Is learning the opening 1. c4 e5 as white helpful in learning the opening 1. e4 c5? How about vice versa?
Are the ideas behind the Sicilian Defence as black very similar to the ideas behind the English Opening as white?
Chess Stack Exchange is a question and answer site for serious players and enthusiasts of chess. It only takes a minute to sign up.Sign up to join this community
I'd say learning the Sicilian is great for playing the English. Ideas from the Closed Sicilian, King's Indian attack and many others appear all the time in the English with reversed colors.
However, I don't think it works the other way around, as the main lines in the Sicilian come form the opened variation, where the extra tempo is often critical and therefore the ideas played change way too much.
Short answer: not too much
[disclaimer: The more openings you know the more basic understanding of chess you have -- in which case the answer would be "yes it helps you"]
Long answer: similar ideas but very different concrete variations
You would think that because of the similar pawn structures the English and Sicilian sometimes share, that knowledge in one would assist learning the other. In practice though the concrete lines are completely different.
Sure some ideas are the same like in a closed Sicilian Black wants to play b5-b4 and in the English White does b4-b5; that certainly helps. But open Sicilian is a sharp fight and the English equivalent structure results in very different play.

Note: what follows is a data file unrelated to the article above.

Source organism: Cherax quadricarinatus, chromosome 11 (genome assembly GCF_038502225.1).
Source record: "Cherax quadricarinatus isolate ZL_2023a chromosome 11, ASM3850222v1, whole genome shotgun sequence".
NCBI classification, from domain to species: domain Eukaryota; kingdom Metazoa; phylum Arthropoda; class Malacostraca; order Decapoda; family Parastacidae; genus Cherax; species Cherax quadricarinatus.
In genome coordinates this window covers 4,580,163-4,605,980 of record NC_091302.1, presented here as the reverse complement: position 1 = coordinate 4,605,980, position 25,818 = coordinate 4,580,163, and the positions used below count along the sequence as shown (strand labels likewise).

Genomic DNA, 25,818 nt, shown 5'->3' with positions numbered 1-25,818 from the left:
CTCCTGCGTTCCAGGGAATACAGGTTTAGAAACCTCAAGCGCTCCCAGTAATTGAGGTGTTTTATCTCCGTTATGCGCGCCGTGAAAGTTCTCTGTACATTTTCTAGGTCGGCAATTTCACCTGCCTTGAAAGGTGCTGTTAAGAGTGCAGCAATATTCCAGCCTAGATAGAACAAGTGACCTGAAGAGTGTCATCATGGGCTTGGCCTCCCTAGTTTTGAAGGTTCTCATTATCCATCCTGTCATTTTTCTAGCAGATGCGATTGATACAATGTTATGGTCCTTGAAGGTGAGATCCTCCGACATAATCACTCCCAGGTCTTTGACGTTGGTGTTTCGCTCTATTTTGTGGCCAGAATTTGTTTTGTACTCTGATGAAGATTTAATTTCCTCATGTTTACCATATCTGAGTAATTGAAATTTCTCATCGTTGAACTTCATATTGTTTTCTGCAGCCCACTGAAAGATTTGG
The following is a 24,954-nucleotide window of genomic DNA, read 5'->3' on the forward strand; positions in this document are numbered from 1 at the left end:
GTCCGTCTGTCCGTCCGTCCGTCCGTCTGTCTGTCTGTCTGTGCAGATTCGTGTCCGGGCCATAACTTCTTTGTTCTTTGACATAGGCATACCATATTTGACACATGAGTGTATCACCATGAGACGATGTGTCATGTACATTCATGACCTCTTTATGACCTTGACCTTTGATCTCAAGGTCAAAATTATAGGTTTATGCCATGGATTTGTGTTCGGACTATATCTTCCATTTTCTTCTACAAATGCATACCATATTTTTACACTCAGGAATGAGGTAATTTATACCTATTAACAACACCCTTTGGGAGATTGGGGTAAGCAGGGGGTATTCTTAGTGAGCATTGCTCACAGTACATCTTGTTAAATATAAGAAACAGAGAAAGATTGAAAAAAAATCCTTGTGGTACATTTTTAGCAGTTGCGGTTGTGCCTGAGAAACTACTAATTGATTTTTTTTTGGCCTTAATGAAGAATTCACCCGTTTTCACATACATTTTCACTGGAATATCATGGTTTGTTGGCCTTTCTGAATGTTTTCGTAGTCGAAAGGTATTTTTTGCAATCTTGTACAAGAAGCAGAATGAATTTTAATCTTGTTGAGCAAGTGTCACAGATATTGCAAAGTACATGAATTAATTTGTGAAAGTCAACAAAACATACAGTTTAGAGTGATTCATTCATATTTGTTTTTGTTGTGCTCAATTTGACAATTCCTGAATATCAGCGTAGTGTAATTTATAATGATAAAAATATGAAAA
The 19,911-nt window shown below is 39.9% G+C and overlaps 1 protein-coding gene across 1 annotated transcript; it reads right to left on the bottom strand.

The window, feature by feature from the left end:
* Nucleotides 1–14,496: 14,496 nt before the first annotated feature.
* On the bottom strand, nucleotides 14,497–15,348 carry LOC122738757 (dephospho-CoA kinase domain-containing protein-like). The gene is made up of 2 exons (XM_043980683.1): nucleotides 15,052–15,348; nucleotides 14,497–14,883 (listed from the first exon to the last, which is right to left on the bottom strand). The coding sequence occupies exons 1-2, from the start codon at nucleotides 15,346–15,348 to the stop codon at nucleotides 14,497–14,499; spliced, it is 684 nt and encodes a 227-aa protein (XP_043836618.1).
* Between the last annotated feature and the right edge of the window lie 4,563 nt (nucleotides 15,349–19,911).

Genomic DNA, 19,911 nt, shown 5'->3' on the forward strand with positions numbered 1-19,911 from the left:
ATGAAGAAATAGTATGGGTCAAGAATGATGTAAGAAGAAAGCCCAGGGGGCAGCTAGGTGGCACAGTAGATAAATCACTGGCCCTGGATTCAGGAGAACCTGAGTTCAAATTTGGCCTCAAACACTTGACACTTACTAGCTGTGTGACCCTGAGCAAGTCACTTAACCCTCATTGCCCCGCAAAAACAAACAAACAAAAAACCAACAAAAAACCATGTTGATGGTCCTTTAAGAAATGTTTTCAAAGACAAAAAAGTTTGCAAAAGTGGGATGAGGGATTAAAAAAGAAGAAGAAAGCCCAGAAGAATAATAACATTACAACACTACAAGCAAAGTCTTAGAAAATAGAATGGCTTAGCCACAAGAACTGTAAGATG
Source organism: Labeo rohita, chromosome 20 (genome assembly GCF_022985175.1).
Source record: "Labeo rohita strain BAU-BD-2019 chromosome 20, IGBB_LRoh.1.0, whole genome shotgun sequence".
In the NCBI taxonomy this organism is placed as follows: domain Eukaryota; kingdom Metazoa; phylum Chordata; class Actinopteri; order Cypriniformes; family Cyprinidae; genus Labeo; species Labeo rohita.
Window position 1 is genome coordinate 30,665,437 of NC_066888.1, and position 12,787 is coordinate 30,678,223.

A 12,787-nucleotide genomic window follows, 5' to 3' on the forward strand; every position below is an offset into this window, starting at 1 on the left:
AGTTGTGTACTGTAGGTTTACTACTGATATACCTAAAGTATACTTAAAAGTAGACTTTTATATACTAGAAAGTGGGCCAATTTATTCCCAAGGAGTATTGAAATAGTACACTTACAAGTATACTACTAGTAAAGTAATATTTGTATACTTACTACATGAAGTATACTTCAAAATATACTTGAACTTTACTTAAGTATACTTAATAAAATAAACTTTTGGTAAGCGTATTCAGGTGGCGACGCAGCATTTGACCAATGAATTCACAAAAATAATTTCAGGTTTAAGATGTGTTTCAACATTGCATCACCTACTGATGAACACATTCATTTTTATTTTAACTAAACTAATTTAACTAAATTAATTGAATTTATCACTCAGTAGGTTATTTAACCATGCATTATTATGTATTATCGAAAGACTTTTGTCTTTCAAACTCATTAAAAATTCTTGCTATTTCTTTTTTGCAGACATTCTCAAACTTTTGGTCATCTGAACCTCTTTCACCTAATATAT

I would say the majority of answers to the English are nothing like the Sicilian defense so if you are thinking to save time by tackling learning these at the same time I don't think you will have much luck.
This is quite a deep question that could be the subject of an interesting book. Without trying to go into depth, I think the main difference is that in the open Sicilian, White often feels encouraged by the non-developing nature of ..c5 to start a fierce attack with Nf3 and d4. In some lines (eg Najdorf) Black even provokes this, believing that it will misfire.
After the English sequence 1. c4 e5 if Black tries to mount an attack the lack of a tempo means that the attack is less likely to succeed, and more likely to misfire, so Black frequently avoids sharp play and plays more on the lines of the closed Sicilian with .. Nc6 and either ..Bb4 or ..Bg7. What this means is that knowledge from the English can be useful in the Sicilian and vice versa, but only if the lines correspond and the players motivations also correspond. This happens less often than you might expect.